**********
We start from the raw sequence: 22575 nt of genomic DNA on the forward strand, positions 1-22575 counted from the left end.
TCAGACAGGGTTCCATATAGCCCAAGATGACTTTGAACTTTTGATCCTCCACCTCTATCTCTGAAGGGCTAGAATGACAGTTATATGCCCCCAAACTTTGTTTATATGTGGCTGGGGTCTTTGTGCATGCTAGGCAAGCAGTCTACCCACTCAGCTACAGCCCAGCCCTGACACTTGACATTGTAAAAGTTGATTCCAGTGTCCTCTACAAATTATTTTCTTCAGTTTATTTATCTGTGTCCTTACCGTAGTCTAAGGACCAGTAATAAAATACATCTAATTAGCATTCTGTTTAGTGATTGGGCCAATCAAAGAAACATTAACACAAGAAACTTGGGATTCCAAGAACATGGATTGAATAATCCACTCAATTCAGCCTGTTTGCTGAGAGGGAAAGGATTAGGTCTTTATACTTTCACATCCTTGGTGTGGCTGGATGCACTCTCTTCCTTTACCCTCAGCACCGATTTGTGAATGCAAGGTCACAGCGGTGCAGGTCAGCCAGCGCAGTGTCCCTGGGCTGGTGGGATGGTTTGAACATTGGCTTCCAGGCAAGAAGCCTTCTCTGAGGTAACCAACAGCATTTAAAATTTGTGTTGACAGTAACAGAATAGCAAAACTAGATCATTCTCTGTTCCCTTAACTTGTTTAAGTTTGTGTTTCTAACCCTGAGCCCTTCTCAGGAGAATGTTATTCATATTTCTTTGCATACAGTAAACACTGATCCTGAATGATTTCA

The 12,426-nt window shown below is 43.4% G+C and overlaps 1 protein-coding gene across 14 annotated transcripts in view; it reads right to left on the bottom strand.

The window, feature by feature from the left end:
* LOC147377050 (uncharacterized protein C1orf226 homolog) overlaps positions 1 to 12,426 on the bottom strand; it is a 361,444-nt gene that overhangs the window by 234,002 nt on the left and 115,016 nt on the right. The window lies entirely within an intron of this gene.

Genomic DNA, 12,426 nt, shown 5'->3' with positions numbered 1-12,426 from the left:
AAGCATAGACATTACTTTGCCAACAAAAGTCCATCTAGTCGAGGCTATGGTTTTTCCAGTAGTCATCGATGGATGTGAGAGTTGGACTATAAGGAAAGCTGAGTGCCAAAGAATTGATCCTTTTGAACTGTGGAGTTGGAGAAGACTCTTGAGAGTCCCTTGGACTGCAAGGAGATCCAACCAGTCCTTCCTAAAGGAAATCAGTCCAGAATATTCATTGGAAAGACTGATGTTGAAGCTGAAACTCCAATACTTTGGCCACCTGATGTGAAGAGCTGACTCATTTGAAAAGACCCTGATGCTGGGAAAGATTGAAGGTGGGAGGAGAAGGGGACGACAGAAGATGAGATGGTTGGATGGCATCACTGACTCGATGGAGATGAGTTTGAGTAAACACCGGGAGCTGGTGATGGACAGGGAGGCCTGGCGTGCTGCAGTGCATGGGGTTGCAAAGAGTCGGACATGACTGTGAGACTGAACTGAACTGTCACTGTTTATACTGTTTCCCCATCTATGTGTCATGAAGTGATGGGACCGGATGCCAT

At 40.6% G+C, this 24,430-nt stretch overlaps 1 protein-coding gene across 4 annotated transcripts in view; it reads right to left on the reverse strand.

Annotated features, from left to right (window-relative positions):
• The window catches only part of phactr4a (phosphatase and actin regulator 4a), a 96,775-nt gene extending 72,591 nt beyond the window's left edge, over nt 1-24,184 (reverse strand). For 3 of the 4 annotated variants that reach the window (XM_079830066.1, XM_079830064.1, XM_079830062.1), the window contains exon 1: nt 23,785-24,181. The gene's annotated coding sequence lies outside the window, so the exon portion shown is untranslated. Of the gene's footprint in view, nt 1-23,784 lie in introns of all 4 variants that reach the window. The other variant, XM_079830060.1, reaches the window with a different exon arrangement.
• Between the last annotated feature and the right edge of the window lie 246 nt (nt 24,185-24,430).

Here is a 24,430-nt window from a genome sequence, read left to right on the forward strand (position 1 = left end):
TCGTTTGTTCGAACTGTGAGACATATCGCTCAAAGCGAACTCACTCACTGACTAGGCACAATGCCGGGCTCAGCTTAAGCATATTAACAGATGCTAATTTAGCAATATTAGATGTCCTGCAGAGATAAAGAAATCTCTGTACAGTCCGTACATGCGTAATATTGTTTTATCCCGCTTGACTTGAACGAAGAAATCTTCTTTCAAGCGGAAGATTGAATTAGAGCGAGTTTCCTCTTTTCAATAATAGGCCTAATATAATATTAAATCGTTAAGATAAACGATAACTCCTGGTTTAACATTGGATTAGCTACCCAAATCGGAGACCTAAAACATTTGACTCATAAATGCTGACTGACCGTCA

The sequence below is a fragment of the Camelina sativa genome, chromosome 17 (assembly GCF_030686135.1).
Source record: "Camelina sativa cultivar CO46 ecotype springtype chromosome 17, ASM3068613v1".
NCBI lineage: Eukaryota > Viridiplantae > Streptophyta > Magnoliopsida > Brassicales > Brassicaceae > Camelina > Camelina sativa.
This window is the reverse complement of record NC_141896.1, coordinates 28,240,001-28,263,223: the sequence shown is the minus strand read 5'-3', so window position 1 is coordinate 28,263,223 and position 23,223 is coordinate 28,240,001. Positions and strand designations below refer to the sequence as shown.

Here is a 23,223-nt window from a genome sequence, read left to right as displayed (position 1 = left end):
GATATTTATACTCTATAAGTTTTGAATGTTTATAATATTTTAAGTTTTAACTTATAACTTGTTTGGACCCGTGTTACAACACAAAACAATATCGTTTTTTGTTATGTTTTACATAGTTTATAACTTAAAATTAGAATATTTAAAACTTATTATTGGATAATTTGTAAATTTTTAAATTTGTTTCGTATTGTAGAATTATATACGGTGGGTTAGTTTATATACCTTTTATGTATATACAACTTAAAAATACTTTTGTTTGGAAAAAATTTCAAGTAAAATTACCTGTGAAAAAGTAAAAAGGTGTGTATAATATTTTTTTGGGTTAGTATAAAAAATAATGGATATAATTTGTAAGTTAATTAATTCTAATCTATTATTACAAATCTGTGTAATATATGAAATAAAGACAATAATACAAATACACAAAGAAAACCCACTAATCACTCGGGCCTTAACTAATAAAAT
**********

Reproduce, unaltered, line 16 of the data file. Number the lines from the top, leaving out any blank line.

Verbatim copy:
NCBI lineage: Eukaryota > Viridiplantae > Streptophyta > Magnoliopsida > Brassicales > Brassicaceae > Camelina > Camelina sativa.